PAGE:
I appreciate that I've compared this too much to the old games - it's still bad on its own merits - but it is very obviously trying to be PoP: Sands of Time. The "corruption" takes the place of the Sands, the visuals try to be like it, and Elika is like a completely unlikeable Farah. They even give you unlockable skins to make the main characters resemble SoT Prince and Farah, which felt a little like demanding that a new girlfriend gets the same haircut and clothes as your ex. They're claiming to have moved away from the originals, but don't have the guts to follow through with it.

This is a bad game. Not really bad, but below average in a way that a big-budget game has no right to be.

Tuesday, 6 April 2010

Defeater - Lost Ground EP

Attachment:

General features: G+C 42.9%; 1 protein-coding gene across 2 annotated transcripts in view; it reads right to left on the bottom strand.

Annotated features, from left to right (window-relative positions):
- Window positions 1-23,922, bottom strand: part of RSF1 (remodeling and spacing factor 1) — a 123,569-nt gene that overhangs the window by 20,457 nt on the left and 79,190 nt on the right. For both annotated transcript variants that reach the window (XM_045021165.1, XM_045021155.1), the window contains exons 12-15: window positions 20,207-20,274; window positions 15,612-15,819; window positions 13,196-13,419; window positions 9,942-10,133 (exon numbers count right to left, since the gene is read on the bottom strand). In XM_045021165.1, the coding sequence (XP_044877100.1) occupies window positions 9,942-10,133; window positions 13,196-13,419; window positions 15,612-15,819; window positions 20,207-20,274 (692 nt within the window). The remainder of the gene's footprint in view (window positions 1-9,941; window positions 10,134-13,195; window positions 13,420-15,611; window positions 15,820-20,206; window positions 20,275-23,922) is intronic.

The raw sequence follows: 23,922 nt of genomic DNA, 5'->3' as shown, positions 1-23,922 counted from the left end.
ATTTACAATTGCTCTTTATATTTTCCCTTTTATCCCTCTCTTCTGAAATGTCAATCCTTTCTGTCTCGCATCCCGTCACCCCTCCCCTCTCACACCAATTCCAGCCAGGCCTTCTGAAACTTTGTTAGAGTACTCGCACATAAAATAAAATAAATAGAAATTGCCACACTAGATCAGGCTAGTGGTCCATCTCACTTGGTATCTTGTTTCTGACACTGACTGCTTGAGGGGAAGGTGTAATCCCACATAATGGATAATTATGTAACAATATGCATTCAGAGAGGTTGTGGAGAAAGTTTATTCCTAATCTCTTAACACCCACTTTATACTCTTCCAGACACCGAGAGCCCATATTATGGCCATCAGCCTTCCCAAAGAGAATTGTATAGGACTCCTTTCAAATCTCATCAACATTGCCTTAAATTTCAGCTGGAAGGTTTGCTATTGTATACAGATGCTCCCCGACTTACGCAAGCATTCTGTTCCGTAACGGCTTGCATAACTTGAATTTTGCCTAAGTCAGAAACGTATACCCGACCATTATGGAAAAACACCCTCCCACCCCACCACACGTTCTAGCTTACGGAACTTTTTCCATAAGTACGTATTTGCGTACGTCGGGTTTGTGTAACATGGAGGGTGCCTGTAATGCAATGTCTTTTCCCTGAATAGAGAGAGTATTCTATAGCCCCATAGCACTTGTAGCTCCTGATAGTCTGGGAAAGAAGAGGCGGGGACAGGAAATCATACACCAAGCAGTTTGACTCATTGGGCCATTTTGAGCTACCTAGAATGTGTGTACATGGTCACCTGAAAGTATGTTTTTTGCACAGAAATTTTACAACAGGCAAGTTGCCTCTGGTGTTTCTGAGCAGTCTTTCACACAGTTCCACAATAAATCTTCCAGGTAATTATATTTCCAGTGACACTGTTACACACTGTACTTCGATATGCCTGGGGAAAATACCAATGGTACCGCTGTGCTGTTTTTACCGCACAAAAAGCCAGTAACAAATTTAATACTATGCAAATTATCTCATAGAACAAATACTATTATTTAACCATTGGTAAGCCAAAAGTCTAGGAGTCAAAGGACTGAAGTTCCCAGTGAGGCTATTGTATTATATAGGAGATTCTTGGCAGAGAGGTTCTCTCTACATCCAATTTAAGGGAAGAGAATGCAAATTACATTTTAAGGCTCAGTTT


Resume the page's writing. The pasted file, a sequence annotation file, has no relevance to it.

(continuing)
Christ, any hardcore reviews I post on here are going to be fucking predictable. Last December I posted how Dead Swans' last release is the best UK hardcore album ever, as well as how that's not much of a statement. You see, I can count the notable UK hardcore bands on fingers alone, and I'd be hard pushed to use more than one hand. Fuck, the only reason Public Disturbance are notable is because two of their members would go on to be in Lostprophets. The UK has practically no hardcore punk lineage - sure, bands like The Ruts provided inspiration to the liked of Black Flag and Minor Threat, but there's no real trace of the sound that would go on to define American punk for years. So let's make a bigger statement: the best US hardcore band of the last ten years is Defeater.